Another day, in another class, the children explored the pom poms with a different focus.  Today we talked about the colors.  Did you know that there are light and dark options of the same color?  We found lots of those today.

We also took some time to describe the pom poms.  We found big ones, little ones and even medium sized.  We also noticed that some were sparkly.  That’s a fun word.

 

“Hmmm, you have a couple of really big ones in your mix.  Do you think that makes a difference to how many you can hold?”

I just love this “playing!”


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What did you do at school today?

It was nice today to be able to walk around and check on the activities of all the classes.  While we had just a few tears as children arrived, they quickly subsided and the kids were BUSY!  Here’s a little snapshot of the activities I saw in a short 15 minutes.

These girls were intently drawing self portraits for their journals.  What a wonderful way to gauge their growth in drawing and writing by doing this at the beginning of the year and then again at the end of the school year.

 

Our Brown class kids were busy cleaning up.  This is using sorting and classifying skills.  It also promotes emergent literacy as they see the photo and the written word for the item to go in each tub.  Of course self esteem develops as they realize they have an important job in the class.

 

Next it was time for circle.  Ms. Kim held up a symbol as the children watched for their corresponding symbol.  It was a great time to reinforce the school readiness skill of sitting in a spot during circle and also the names of each child in the class.

 

Our youngest ones today, the Discovery Days 2 class, were also sitting on their symbols – a specific animal on the rug.  This helps the children know an area to be which also helps them understand appropriate social cues such as how much distance we should have between people.  Ms. MaryBeth was reading the book God Made Me.  What a wonderful message as the children talk about the different body parts – how each is similar and yet unique.

The Yellow class was in the middle of their “Work Time.”  During this time children are busy playing – the work of childhood.  I loved the social interaction I had with the little guy with a camera.  He was dressed up and busy taking lots of pictures – what a wonderful way to try on different roles he may have seen or to use his imagination.  The car ramp (in the photo on the right) is a hot item in this class.  Just imagine the social coordination the children learn as they take turns, remember a certain person is using the “red” car, and engage each other in conversation.  As the year progresses we often see more experimentation with the items on the ramp – do the bigger cars go faster, etc.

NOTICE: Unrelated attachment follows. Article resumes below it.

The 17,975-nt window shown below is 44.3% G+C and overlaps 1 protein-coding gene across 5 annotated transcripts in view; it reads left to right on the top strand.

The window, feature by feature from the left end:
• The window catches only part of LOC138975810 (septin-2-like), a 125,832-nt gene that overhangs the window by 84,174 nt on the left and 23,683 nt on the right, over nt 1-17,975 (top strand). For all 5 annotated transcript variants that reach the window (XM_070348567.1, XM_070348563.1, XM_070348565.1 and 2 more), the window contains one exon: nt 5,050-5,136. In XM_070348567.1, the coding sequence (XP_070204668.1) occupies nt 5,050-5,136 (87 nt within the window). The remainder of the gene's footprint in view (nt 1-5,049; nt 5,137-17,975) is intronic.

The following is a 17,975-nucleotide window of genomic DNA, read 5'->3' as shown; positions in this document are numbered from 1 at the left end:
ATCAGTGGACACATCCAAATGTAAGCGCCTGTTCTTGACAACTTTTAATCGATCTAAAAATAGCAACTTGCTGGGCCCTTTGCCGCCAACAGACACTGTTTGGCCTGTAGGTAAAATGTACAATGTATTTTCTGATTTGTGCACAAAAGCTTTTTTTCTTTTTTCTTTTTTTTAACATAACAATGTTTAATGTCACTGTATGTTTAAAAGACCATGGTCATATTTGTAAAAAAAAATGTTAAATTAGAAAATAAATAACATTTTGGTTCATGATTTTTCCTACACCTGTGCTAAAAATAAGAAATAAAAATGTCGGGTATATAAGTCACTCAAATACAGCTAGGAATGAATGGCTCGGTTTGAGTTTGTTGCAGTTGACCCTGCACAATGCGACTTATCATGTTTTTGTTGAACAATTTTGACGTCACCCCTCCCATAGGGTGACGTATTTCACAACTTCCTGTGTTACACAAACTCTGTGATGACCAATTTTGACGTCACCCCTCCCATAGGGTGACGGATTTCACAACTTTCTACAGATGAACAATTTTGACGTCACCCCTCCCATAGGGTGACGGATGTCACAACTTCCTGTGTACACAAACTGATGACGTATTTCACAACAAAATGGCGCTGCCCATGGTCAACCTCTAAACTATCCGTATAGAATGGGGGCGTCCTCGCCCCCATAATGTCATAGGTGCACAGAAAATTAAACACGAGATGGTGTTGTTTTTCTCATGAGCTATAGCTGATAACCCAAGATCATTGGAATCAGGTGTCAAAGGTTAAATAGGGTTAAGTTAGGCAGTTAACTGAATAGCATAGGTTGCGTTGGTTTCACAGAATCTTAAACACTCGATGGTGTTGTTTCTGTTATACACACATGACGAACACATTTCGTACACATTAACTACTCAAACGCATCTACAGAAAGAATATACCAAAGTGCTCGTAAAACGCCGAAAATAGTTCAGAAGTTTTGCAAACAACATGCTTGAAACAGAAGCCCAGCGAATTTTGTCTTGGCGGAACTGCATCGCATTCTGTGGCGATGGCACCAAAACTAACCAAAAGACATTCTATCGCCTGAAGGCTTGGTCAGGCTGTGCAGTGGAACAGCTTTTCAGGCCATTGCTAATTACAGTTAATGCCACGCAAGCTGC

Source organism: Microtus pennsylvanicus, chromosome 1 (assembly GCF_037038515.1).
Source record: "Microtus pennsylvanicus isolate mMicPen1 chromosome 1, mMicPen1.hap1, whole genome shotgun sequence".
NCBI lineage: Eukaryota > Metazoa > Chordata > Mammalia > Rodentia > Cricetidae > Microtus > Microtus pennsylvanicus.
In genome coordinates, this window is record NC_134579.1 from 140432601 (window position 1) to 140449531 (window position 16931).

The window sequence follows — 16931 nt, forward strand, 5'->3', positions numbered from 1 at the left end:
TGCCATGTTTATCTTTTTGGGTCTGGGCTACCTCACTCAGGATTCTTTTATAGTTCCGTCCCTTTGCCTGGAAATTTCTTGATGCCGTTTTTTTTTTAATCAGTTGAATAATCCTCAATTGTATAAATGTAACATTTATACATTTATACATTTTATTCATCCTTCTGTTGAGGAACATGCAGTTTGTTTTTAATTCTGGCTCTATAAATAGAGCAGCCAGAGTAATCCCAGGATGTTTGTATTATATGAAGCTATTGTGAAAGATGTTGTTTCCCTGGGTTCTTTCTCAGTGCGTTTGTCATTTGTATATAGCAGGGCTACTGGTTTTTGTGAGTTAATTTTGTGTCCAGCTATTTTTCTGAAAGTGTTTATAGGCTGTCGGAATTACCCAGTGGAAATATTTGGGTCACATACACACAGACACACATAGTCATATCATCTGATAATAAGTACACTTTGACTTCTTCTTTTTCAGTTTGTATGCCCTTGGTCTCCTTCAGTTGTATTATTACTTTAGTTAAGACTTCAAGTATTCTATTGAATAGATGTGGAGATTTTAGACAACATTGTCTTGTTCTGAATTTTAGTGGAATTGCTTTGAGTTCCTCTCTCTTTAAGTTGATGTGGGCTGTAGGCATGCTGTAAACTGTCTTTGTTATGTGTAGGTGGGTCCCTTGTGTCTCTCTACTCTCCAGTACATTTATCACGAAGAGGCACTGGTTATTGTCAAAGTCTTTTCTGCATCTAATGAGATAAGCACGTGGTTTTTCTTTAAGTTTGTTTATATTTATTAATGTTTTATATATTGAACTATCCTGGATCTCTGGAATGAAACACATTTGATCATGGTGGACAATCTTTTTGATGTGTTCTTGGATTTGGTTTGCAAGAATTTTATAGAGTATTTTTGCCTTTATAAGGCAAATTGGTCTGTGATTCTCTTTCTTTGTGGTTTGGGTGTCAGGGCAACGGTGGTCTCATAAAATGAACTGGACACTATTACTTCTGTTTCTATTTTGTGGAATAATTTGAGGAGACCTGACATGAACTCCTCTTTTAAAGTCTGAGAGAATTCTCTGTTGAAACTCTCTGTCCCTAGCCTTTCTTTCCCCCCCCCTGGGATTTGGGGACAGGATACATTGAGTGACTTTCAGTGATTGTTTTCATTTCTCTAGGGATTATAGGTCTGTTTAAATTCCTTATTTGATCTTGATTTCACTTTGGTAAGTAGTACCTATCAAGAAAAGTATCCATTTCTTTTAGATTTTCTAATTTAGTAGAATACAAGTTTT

These two often play in the dramatic play area.  In this instance the little guy is serving some pizza.  What a wonderful chance to practice nurturing another person.  The little girl was patiently waiting for her food and even said “Thanks.”  You just can’t practice those social graces enough.

During work time the Yellow (and Orange) class teachers are taking children a couple at a time to use the restroom.  This builds familiarity and comfort with those basic needs.  I love listening to the stories the children tell as they walk.  Children are also learning independence and self sufficiency.

Our morning Blue class was enjoying some playtime on the playground.  As I walked up to the boys on the gator-totter I heard the little one in the middle ask if he could play too.  The others quickly rearranged their positions to make room for him.  There was some trial and error as they figured out how they could all sit and still easily make the gator rock.  That’s physics folks!

The sandbox is another area of great interest.  Today I saw lots of math as the children worked with filling buckets (or dinosaurs) with sand.  “I wonder how many scoops of sand the dinosaur holds.” That’s the kind of support adults can add to their play which encourages more contemplative play.

  

The Red class Large Motor activity today happened to also be on the playground today.  Ms. Janel was busy having the children hop, run, balance and more.  The whole time she was recorded her observations.  This is called baseline information to compare with future attempts.

I couldn’t help but engage with the kids.  I love how quickly they comply with my request for a quick wave hello – for the camera of course!!